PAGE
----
“YES!”
“But that would be stealing?”
“NO!”
“Just a LITTLE drive?”
“YES!”

Bennett conscientiously informs the audience in advance of car crashes and other traumatic events—and assures them in advance that all the characters will survive unharmed.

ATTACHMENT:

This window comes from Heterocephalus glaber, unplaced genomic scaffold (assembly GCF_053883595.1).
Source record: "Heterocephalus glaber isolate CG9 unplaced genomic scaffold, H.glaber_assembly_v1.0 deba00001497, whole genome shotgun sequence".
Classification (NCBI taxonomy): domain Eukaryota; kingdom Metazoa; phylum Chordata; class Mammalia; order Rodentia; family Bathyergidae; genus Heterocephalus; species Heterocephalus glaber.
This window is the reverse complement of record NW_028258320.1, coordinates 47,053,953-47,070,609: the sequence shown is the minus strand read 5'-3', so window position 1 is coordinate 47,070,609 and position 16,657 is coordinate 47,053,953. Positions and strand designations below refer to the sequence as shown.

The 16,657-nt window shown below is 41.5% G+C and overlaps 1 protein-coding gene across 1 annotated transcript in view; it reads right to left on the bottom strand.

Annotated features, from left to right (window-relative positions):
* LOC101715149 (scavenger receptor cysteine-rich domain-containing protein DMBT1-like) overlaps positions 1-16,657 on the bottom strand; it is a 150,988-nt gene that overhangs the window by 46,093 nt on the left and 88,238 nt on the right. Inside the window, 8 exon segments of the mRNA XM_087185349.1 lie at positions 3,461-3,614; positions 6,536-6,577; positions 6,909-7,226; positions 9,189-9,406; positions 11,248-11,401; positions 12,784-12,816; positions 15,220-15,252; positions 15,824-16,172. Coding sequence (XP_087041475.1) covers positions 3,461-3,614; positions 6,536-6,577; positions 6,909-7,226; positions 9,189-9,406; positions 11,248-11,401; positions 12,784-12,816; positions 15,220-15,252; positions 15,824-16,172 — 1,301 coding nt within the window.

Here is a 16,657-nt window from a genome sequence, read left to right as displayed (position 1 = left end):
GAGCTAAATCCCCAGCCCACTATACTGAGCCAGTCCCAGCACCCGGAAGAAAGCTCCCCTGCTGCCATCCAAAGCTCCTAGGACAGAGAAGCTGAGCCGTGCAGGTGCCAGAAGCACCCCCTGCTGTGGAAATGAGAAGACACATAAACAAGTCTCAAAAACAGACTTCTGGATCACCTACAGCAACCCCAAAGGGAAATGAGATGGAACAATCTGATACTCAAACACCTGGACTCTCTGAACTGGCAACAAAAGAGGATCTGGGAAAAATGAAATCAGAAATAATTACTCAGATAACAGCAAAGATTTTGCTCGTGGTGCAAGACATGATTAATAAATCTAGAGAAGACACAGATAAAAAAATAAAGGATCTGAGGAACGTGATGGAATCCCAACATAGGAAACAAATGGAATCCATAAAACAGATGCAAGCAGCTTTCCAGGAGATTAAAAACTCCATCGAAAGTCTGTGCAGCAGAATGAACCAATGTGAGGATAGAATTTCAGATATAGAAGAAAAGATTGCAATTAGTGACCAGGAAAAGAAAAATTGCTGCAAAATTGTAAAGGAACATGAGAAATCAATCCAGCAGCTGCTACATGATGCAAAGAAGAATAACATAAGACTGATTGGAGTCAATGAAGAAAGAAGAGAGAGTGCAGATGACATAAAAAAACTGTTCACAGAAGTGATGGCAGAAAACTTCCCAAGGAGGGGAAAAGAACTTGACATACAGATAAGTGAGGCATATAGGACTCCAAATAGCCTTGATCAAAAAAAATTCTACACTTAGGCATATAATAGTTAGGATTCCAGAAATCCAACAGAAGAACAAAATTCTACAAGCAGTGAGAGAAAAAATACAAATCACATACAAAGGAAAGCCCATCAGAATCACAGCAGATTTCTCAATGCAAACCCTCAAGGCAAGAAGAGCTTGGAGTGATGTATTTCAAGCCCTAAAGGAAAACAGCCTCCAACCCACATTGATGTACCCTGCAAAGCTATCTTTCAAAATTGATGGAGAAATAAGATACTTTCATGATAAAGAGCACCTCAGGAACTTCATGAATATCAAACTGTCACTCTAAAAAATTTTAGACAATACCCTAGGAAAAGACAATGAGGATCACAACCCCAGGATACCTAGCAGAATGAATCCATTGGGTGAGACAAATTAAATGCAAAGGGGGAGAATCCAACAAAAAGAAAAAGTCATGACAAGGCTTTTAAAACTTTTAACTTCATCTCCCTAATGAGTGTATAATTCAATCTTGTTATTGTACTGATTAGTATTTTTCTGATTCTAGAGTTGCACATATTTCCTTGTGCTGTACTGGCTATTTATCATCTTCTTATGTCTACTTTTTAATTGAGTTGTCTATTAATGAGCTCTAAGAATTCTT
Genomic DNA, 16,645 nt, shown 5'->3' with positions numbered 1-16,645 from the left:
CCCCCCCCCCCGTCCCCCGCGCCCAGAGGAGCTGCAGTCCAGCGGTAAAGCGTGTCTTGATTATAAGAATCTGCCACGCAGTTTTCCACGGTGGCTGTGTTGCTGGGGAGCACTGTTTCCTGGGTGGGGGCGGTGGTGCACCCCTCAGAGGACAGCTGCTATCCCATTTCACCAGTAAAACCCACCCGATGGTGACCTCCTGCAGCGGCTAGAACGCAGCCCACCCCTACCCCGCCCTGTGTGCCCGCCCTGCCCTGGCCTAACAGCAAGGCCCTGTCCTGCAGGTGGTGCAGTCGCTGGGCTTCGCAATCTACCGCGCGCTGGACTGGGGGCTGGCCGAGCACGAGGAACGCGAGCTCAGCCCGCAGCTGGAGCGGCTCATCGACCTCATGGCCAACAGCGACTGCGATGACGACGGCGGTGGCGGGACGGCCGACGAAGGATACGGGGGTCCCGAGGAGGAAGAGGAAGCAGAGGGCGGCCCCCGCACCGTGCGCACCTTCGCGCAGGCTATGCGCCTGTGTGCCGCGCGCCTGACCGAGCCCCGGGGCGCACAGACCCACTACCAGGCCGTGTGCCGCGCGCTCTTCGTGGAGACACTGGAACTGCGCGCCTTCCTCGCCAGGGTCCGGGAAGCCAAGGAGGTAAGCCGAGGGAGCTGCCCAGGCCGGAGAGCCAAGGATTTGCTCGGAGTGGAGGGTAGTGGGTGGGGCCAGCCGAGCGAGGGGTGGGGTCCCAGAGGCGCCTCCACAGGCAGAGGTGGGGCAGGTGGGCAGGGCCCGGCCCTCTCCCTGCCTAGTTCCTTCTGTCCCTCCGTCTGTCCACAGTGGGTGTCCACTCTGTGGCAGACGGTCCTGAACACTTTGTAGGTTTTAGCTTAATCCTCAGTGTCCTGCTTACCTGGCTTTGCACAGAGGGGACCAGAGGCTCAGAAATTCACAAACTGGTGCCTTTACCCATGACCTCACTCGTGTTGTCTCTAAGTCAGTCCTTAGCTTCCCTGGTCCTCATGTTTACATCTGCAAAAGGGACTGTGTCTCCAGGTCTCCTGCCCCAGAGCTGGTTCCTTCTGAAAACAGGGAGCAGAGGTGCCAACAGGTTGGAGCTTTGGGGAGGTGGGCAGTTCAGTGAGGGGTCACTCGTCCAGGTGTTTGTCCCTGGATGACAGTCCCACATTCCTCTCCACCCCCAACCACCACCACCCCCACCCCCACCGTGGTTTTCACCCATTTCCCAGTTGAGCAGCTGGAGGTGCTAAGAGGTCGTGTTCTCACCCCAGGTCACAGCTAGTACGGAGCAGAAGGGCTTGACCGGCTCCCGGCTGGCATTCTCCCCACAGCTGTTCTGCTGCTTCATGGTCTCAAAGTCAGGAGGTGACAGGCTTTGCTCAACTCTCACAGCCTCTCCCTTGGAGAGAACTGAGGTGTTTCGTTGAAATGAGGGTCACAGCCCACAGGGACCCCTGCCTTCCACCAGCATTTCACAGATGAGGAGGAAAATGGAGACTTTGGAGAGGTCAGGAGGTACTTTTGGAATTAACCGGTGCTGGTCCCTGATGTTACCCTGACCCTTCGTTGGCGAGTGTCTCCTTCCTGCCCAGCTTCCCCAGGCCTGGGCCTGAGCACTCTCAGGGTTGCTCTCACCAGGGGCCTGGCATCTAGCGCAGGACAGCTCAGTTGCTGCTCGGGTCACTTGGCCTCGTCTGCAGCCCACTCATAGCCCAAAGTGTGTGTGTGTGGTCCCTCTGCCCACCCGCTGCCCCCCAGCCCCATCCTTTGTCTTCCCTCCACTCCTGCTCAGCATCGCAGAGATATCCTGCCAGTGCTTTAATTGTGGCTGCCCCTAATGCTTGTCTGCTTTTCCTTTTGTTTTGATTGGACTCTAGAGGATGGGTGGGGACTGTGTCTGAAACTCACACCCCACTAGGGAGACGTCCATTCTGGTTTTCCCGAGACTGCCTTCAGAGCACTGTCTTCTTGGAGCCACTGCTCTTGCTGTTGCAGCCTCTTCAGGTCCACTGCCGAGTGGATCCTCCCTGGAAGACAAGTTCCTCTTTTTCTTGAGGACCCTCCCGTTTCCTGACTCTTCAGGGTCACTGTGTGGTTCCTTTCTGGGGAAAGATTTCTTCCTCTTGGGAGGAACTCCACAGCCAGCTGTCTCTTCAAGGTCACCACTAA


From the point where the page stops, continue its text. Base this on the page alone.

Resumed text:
The trouble with these early dialogue scenes shows the adapter shifting between writing for children and for adults. Some moments appeared geared for one group or the other, while Grahame’s book, like his contemporary J.M. Barrie’s Peter Pan, capably engrosses both. For example, Bennett’s climactic dramatization of the trial scene holds everyone’s attention—children and adults, but near its end, the actors suddenly freeze, allowing a narrator (Sara Hedges) to point out that Grahame chose to have Badger raise his hat as Toad is led off to prison because “Oscar Wilde’s friend Robert Ross” did the same thing at the conclusion of Wilde’s trial. Then the tableau melts back into motion and the show goes on. The interjection is interesting. In the car-obsessed Toad’s experience, grand theft auto might well be a crime of passion, but unless you really believe that all private property is theft then it’s an act from which Toad SHOULD be discouraged, and is therefore fundamentally different from the Victorian/Edwardian “felony” of homosexuality, which (hopefully?) most people don’t still believe should be condemned in law. Bennett’s revelation of this bizarre compounding of the two tore a thought-provoking abyss between Grahame’s context and ours, but seemed like a footnote, and dramaturgical notes usually work better in the program so they can be accessed at a convenient time, without disrupting the narrative. (Also, in the conspicuously coy use of the term “friend” for Wilde’s former lover and later literary executor, Bennett treats the adults in the audience as if they were children.)